Without a vaccine, writes Jennifer Daskal, the United States and other countries are struggling with different tools to stem COVID-19. A critically important one is health surveillance. Previous crises, such as 9/11, also led to restrictions—but often secret—on civil liberties. A pandemic’s surveillance response has a different goal: to educate and inform. Health surveillance provides officials and the public with valuable information on rising hotspots, when to test after exposure, and monitoring compliance with quarantine orders.
Daskal adds to this topical debate by outlining various types of surveillance schemes and associated technology—public or private, universal or targeted, mandated or consent-based—as well as the U.S. legal and policy considerations that each system will face. Professor Daskal argues that, despite the challenges, good health and good privacy can and should go hand in hand.
The Hon. James E. Baker writes that Defense Production Act (DPA) was enacted to provide the federal government with the authority to systematically mobilize the industrial capacity of the nation to address national security emergencies. While it has been primarily used to prioritize DoD contracts and to incentivize the production of goods for which there is otherwise too small a market, it may prove to be useful in combatting the effects of COVID-19.
If the DPA were to be used to its fullest extent, it may become an important authority for producing a COVID-19 vaccine at scale; for constructing a long-term, secure, and independent medical supply chain; and stimulating the economy by making the U.S. a global arsenal of public health.
In his examination of the DPA, Baker outlines the ways it has been used both during and before the pandemic, considers real and perceived concerns over its potential use, and highlights issues that should be addressed as soon as possible. He further provides three lessons that can be learned from the DPA’s non-use and suggests methods to ensure the adequate preparation for challenges yet to come.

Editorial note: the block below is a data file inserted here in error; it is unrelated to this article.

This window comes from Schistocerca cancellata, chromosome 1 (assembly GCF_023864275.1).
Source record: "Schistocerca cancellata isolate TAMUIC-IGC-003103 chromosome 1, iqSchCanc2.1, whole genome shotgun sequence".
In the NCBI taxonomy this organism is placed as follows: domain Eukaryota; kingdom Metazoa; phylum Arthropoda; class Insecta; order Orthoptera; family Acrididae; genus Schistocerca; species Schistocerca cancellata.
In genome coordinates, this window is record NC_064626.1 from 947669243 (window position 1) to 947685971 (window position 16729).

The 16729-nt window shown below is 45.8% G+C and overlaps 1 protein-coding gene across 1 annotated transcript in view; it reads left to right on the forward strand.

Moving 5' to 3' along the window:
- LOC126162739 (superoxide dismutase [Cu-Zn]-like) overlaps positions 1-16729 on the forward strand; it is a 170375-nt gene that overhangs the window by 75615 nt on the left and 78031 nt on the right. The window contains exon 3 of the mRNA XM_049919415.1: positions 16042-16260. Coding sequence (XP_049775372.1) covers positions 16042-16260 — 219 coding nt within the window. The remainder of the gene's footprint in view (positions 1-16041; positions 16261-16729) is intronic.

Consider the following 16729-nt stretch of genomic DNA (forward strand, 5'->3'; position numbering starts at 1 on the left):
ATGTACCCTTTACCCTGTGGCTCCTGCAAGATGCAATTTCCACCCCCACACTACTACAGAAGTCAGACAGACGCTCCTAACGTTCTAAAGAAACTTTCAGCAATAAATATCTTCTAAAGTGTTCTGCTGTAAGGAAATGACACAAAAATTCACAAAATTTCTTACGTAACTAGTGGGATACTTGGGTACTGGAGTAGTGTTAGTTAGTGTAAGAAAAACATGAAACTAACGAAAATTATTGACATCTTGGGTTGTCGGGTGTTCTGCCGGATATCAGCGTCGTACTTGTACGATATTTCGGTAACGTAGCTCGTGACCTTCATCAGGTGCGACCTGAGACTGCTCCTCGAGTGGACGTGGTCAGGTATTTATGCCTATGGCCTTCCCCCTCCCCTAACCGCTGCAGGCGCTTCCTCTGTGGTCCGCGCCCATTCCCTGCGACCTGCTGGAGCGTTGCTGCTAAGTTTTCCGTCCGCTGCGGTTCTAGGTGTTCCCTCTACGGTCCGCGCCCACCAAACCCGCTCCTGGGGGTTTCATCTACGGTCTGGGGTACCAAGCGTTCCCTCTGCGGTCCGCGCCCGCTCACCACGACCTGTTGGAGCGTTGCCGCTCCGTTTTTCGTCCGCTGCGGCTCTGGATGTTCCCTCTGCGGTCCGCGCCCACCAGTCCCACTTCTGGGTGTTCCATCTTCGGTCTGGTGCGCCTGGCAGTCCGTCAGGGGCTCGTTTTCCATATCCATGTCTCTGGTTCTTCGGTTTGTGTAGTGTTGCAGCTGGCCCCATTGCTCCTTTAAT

The public’s reliance on journalists and news media to stay informed is critical during a public health crisis. In their article, Adam Marshall and Gunita Singh survey and analyze how public access to government records and meetings has been impacted by the pandemic while also focusing on the key role the new media plays in informing the public about COVID-19.
Marshall and Singh examine how access to public records has been limited at the federal, state, and local levels through restrictions on the Freedom of Information Act, actions taken by the Federal Bureau of Investigation and the Department of State, and local governments which have suspended access to information. The article also focuses on how the news media has navigated its role in disseminating information during the pandemic despite various roadblocks which limits its access.